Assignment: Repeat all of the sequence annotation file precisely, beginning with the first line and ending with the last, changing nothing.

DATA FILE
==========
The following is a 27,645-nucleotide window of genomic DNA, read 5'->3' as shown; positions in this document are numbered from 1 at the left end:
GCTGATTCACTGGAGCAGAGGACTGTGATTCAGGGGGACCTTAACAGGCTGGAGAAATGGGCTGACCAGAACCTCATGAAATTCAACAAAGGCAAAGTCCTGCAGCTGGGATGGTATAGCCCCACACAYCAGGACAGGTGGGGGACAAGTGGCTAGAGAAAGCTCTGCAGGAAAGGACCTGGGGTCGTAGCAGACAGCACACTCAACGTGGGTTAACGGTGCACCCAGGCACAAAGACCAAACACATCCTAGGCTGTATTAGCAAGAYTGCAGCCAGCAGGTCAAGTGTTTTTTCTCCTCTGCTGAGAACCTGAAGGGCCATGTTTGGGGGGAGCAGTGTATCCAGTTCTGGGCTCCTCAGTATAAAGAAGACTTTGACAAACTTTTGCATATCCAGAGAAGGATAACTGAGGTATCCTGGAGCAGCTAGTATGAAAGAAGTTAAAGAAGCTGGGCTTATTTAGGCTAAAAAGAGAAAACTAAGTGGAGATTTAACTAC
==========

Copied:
The following is a 27,645-nucleotide window of genomic DNA, read 5'->3' as shown; positions in this document are numbered from 1 at the left end:
GCTGATTCACTGGAGCAGAGGACTGTGATTCAGGGGGACCTTAACAGGCTGGAGAAATGGGCTGACCAGAACCTCATGAAATTCAACAAAGGCAAAGTCCTGCAGCTGGGATGGTATAGCCCCACACAYCAGGACAGGTGGGGGACAAGTGGCTAGAGAAAGCTCTGCAGGAAAGGACCTGGGGTCGTAGCAGACAGCACACTCAACGTGGGTTAACGGTGCACCCAGGCACAAAGACCAAACACATCCTAGGCTGTATTAGCAAGAYTGCAGCCAGCAGGTCAAGTGTTTTTTCTCCTCTGCTGAGAACCTGAAGGGCCATGTTTGGGGGGAGCAGTGTATCCAGTTCTGGGCTCCTCAGTATAAAGAAGACTTTGACAAACTTTTGCATATCCAGAGAAGGATAACTGAGGTATCCTGGAGCAGCTAGTATGAAAGAAGTTAAAGAAGCTGGGCTTATTTAGGCTAAAAAGAGAAAACTAAGTGGAGATTTAACTAC